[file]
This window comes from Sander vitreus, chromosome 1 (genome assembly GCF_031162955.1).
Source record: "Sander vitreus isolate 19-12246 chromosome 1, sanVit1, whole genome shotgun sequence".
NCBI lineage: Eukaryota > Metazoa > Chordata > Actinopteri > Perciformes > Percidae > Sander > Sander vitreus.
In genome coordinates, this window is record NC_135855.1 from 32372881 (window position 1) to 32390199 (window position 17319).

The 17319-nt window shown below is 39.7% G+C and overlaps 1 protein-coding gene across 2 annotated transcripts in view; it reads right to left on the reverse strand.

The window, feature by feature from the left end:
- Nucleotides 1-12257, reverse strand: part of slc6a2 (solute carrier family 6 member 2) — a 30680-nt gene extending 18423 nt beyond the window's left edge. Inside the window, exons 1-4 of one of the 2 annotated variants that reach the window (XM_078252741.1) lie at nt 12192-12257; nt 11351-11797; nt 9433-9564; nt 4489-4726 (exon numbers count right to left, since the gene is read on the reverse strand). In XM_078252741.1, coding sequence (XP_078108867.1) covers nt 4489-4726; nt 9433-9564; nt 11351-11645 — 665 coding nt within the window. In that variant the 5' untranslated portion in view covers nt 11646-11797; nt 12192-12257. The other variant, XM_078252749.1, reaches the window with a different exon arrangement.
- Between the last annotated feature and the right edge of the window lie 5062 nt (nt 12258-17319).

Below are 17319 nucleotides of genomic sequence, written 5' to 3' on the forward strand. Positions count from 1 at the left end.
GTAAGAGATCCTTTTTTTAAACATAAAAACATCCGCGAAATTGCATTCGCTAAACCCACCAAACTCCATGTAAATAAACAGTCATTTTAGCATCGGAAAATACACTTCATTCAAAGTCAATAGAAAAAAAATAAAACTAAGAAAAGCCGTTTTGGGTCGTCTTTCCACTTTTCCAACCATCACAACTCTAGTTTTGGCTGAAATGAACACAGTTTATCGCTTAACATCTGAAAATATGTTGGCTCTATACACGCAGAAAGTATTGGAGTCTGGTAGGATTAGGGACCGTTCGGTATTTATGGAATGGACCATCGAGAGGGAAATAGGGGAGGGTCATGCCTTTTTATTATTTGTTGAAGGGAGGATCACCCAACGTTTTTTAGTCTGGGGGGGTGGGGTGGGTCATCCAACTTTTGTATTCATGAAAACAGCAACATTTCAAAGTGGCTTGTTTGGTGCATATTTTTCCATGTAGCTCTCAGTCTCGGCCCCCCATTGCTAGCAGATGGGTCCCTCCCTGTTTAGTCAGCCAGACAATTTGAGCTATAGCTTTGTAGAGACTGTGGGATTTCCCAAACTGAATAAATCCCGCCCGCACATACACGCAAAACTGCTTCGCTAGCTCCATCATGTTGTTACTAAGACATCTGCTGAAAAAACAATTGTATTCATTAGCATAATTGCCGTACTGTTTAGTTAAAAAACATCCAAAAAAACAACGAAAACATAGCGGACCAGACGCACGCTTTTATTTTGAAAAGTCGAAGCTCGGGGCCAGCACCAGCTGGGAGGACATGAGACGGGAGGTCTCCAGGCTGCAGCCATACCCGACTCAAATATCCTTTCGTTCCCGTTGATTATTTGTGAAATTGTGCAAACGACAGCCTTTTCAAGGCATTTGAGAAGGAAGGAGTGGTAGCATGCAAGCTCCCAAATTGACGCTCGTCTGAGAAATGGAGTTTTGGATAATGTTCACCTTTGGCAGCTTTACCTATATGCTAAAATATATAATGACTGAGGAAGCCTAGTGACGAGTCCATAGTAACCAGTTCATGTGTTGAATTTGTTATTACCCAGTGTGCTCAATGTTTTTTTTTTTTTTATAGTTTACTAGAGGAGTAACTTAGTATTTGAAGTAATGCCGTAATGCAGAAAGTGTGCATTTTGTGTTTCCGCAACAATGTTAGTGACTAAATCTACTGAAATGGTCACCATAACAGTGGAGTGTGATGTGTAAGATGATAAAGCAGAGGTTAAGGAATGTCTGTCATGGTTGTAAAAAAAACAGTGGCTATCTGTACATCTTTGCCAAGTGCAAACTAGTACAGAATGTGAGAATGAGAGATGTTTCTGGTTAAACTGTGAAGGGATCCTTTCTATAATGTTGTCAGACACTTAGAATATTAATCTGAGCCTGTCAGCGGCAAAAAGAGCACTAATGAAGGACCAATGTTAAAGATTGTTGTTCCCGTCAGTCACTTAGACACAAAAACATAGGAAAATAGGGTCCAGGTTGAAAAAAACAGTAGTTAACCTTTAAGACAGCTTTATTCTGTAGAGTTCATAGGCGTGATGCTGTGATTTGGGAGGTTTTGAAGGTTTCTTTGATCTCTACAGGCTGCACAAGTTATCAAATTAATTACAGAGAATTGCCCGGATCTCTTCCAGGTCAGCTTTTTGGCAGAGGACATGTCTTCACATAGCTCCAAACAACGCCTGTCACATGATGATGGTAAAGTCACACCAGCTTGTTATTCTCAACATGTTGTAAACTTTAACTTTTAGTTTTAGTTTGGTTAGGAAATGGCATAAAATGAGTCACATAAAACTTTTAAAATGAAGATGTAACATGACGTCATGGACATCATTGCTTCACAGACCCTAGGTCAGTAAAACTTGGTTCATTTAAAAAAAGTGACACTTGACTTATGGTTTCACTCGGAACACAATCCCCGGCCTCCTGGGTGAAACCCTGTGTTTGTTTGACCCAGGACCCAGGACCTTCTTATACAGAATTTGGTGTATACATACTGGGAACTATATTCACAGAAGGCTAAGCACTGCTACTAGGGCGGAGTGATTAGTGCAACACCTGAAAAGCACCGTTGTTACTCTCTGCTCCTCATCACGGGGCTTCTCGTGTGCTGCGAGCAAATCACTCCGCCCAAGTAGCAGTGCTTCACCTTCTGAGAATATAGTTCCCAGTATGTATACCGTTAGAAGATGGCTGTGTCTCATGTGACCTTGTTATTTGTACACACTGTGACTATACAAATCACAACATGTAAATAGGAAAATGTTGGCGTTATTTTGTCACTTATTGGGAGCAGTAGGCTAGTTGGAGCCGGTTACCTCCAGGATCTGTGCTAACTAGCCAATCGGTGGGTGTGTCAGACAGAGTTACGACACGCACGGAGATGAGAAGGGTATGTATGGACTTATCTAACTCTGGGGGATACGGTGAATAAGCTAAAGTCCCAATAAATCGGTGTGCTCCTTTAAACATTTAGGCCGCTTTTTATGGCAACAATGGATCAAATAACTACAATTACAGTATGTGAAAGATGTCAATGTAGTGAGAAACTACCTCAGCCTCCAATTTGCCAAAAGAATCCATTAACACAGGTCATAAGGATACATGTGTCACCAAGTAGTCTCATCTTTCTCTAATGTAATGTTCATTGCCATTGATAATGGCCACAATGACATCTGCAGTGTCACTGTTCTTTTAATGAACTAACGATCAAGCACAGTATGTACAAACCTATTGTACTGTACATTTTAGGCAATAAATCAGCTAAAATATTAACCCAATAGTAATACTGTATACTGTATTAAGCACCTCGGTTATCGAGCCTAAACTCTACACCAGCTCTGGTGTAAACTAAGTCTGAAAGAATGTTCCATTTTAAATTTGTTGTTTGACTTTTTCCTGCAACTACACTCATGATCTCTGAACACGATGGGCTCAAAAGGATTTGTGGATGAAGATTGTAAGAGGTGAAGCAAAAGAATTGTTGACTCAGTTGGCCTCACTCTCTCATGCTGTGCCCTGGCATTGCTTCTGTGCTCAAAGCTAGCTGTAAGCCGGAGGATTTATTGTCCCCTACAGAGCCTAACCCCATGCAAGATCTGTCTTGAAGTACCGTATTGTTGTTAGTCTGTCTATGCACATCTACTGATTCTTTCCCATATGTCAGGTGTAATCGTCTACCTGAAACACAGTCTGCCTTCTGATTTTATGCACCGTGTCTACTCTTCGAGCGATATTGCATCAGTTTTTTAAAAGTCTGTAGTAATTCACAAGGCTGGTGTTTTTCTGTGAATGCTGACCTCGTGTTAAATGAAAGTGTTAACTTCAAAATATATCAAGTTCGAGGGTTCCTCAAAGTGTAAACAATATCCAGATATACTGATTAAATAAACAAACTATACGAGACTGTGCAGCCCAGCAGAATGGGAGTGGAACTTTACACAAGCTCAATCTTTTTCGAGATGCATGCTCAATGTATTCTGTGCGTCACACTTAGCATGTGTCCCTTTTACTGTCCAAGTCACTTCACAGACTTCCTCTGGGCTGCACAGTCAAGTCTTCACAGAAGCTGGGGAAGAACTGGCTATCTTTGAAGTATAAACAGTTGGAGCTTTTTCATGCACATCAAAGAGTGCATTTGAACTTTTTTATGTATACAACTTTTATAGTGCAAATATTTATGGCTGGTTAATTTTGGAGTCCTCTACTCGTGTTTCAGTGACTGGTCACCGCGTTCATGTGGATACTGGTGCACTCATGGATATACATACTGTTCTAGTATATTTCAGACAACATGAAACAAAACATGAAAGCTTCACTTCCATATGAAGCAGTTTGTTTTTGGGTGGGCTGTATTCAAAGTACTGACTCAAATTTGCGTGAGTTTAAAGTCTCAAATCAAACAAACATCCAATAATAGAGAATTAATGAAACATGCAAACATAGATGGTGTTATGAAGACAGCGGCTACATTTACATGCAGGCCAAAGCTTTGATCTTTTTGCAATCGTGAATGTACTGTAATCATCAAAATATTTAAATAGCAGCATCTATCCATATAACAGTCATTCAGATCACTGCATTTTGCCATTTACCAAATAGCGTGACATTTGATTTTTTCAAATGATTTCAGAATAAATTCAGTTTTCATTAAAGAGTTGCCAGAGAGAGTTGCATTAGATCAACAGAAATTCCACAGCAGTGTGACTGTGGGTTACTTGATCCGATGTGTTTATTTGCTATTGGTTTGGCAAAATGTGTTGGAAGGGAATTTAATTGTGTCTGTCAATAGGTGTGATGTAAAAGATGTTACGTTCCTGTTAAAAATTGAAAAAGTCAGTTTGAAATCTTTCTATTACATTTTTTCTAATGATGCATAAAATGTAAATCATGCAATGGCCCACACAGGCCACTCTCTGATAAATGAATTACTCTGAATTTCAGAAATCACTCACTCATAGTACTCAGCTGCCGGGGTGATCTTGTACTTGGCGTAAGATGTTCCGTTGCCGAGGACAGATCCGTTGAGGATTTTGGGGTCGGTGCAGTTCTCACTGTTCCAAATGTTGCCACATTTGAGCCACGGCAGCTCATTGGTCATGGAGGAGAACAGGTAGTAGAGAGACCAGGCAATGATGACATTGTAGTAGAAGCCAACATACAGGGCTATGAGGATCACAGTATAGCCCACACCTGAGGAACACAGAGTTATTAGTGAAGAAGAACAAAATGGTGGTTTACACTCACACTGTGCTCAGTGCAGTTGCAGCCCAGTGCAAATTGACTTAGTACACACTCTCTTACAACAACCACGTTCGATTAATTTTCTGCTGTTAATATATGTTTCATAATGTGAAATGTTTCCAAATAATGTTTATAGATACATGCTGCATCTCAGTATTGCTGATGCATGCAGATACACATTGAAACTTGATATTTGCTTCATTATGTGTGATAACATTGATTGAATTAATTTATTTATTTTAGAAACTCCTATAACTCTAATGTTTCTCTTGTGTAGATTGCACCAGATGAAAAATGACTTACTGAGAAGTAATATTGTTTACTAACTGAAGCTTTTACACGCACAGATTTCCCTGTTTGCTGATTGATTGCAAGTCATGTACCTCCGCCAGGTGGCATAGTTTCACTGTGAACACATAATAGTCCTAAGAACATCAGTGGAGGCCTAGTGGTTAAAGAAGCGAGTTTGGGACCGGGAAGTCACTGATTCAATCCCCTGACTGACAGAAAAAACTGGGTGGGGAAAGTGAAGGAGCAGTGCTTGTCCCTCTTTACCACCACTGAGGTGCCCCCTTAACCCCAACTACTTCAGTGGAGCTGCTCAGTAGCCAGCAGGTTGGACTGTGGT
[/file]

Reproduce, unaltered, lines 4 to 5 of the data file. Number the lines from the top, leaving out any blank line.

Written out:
In genome coordinates, this window is record NC_135855.1 from 32372881 (window position 1) to 32390199 (window position 17319).

The 17319-nt window shown below is 39.7% G+C and overlaps 1 protein-coding gene across 2 annotated transcripts in view; it reads right to left on the reverse strand.